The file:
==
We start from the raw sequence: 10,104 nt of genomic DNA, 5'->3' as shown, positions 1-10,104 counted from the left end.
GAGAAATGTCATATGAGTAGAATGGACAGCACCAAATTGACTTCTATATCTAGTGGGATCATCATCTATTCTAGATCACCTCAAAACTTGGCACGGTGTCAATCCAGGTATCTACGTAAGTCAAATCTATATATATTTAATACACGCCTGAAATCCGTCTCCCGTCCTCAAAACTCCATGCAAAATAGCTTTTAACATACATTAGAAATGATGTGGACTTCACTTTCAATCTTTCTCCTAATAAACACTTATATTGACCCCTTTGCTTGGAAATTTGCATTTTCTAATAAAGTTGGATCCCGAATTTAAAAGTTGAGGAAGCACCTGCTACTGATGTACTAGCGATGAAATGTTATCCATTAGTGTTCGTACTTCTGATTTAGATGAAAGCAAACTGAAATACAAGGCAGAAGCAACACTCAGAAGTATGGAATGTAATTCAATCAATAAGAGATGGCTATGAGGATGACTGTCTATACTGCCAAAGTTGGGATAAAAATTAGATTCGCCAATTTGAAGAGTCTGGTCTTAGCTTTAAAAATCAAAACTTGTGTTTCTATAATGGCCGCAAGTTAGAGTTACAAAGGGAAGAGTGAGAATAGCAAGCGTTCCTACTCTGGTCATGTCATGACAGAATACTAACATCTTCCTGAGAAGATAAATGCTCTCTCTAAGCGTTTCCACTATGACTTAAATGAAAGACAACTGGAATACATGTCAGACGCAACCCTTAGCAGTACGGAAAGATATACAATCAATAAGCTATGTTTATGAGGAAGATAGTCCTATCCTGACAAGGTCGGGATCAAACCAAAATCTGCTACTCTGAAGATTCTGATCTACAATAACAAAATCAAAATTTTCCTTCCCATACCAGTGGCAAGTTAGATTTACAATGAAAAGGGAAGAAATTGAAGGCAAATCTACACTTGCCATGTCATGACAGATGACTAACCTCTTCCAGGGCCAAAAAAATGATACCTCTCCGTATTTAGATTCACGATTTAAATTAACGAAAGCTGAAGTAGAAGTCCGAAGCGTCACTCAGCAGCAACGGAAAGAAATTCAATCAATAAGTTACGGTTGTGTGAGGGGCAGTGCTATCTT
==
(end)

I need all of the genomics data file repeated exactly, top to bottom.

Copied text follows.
We start from the raw sequence: 10,104 nt of genomic DNA, 5'->3' as shown, positions 1-10,104 counted from the left end.
GAGAAATGTCATATGAGTAGAATGGACAGCACCAAATTGACTTCTATATCTAGTGGGATCATCATCTATTCTAGATCACCTCAAAACTTGGCACGGTGTCAATCCAGGTATCTACGTAAGTCAAATCTATATATATTTAATACACGCCTGAAATCCGTCTCCCGTCCTCAAAACTCCATGCAAAATAGCTTTTAACATACATTAGAAATGATGTGGACTTCACTTTCAATCTTTCTCCTAATAAACACTTATATTGACCCCTTTGCTTGGAAATTTGCATTTTCTAATAAAGTTGGATCCCGAATTTAAAAGTTGAGGAAGCACCTGCTACTGATGTACTAGCGATGAAATGTTATCCATTAGTGTTCGTACTTCTGATTTAGATGAAAGCAAACTGAAATACAAGGCAGAAGCAACACTCAGAAGTATGGAATGTAATTCAATCAATAAGAGATGGCTATGAGGATGACTGTCTATACTGCCAAAGTTGGGATAAAAATTAGATTCGCCAATTTGAAGAGTCTGGTCTTAGCTTTAAAAATCAAAACTTGTGTTTCTATAATGGCCGCAAGTTAGAGTTACAAAGGGAAGAGTGAGAATAGCAAGCGTTCCTACTCTGGTCATGTCATGACAGAATACTAACATCTTCCTGAGAAGATAAATGCTCTCTCTAAGCGTTTCCACTATGACTTAAATGAAAGACAACTGGAATACATGTCAGACGCAACCCTTAGCAGTACGGAAAGATATACAATCAATAAGCTATGTTTATGAGGAAGATAGTCCTATCCTGACAAGGTCGGGATCAAACCAAAATCTGCTACTCTGAAGATTCTGATCTACAATAACAAAATCAAAATTTTCCTTCCCATACCAGTGGCAAGTTAGATTTACAATGAAAAGGGAAGAAATTGAAGGCAAATCTACACTTGCCATGTCATGACAGATGACTAACCTCTTCCAGGGCCAAAAAAATGATACCTCTCCGTATTTAGATTCACGATTTAAATTAACGAAAGCTGAAGTAGAAGTCCGAAGCGTCACTCAGCAGCAACGGAAAGAAATTCAATCAATAAGTTACGGTTGTGTGAGGGGCAGTGCTATCTT